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Journal Article

Comparative micromechanics of bushcricket ears with and without a specialized auditory fovea region in the crista acustica


Stoessel,  Alexander       
Archaeogenetics, Max Planck Institute for the Science of Human History, Max Planck Society;

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Scherberich, J., Taszus, R., Stoessel, A., & Nowotny, M. (2020). Comparative micromechanics of bushcricket ears with and without a specialized auditory fovea region in the crista acustica. Proceedings of the Royal Society B: Biological Sciences, 287(1929): 20200909. doi:10.1098/rspb.2020.0909.

Cite as: https://hdl.handle.net/21.11116/0000-0007-31D2-4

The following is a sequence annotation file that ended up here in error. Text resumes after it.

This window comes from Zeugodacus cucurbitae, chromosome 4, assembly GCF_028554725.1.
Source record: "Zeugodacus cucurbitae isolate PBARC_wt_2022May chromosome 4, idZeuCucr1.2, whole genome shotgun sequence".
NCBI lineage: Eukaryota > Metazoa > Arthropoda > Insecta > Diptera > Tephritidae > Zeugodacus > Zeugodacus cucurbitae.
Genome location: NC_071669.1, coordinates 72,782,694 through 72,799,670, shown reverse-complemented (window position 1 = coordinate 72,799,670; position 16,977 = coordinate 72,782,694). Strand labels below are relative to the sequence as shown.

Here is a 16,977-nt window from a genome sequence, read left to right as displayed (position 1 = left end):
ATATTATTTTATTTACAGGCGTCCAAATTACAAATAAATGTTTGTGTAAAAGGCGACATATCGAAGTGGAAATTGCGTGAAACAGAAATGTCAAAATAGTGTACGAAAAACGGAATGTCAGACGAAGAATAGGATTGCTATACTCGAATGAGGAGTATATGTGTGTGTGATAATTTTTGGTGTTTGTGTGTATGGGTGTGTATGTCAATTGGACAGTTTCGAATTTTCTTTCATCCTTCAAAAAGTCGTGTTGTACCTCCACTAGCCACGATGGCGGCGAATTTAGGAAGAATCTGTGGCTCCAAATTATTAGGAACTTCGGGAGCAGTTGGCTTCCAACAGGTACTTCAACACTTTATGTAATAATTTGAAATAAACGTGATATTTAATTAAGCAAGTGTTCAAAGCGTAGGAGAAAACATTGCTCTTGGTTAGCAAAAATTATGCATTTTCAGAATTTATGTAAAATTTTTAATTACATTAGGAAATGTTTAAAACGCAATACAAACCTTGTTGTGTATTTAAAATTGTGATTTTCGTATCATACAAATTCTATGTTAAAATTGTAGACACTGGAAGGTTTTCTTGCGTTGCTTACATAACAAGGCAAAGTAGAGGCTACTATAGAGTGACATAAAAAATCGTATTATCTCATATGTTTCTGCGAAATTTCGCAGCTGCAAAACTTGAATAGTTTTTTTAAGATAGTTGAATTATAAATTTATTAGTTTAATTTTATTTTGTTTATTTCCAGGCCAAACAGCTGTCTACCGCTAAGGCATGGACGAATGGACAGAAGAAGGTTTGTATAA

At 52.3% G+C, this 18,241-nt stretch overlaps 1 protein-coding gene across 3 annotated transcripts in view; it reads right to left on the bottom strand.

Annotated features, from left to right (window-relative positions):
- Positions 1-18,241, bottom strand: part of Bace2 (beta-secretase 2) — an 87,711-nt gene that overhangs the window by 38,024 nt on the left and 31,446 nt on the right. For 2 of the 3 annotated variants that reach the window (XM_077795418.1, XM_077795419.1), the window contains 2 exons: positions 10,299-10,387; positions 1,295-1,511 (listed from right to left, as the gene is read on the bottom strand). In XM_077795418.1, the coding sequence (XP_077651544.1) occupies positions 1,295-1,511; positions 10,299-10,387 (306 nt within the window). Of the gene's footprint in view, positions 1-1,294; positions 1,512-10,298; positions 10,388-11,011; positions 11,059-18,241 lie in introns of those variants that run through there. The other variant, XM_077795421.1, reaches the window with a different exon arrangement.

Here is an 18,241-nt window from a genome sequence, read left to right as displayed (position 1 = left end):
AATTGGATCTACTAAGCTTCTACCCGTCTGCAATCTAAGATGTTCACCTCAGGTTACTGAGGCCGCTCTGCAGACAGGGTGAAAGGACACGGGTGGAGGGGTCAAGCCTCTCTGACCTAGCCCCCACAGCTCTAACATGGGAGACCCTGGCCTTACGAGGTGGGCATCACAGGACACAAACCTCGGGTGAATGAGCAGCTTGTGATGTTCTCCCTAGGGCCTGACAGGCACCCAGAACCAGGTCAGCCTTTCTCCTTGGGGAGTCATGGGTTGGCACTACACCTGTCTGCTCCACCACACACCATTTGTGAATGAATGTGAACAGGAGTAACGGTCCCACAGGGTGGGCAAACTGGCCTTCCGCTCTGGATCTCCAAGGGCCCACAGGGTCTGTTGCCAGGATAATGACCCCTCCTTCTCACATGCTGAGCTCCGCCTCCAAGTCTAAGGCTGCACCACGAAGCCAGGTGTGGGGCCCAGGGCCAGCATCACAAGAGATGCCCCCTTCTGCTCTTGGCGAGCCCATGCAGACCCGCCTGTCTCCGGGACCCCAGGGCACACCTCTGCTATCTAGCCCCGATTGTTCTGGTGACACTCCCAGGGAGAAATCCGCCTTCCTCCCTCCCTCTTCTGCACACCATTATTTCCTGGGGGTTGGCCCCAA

In some insects and vertebrate species, the specific enlargement of sensory cell epithelium facilitates the perception of particular behaviourally relevant signals. The insect auditory fovea in the ear of the bushcricket Ancylecha fenestrata (Tettigoniidae: Phaneropterinae) is an example of such an expansion of sensory epithelium. Bushcricket ears developed in convergent evolution anatomical and functional similarities to mammal ears, such as travelling waves and auditory foveae, to process information by sound. As in vertebrate ears, sound induces a motion of this insect hearing organ (crista acustica), which can be characterized by its amplitude and phase response. However, detailed micromechanics in this bushcricket ear with an auditory fovea are yet unknown. Here, we fill this gap in knowledge for bushcricket, by analysing and comparing the ear micromechanics in Ancylecha fenestrata and a bushcricket species without auditory fovea (Mecopoda elongata, Tettigoniidae: Mecopodinae) using laser-Doppler vibrometry. We found that the increased size of the crista acustica, expanded by a foveal region in A. fenestrata, leads to higher mechanical amplitudes and longer phase delays in A. fenestrata male ears. Furthermore, area under curve analyses of the organ oscillations reveal that more sensory units are activated by the same stimuli in the males of the auditory fovea-possessing species A. fenestrata. The measured increase of phase delay in the region of the auditory fovea supports the conclusion that tilting of the transduction site is important for the effective opening of the involved transduction channels. Our detailed analysis of sound-induced micromechanics in this bushcricket ear demonstrates that an increase of sensory epithelium with foveal characteristics can enhance signal detection and may also improve the neuronal encoding.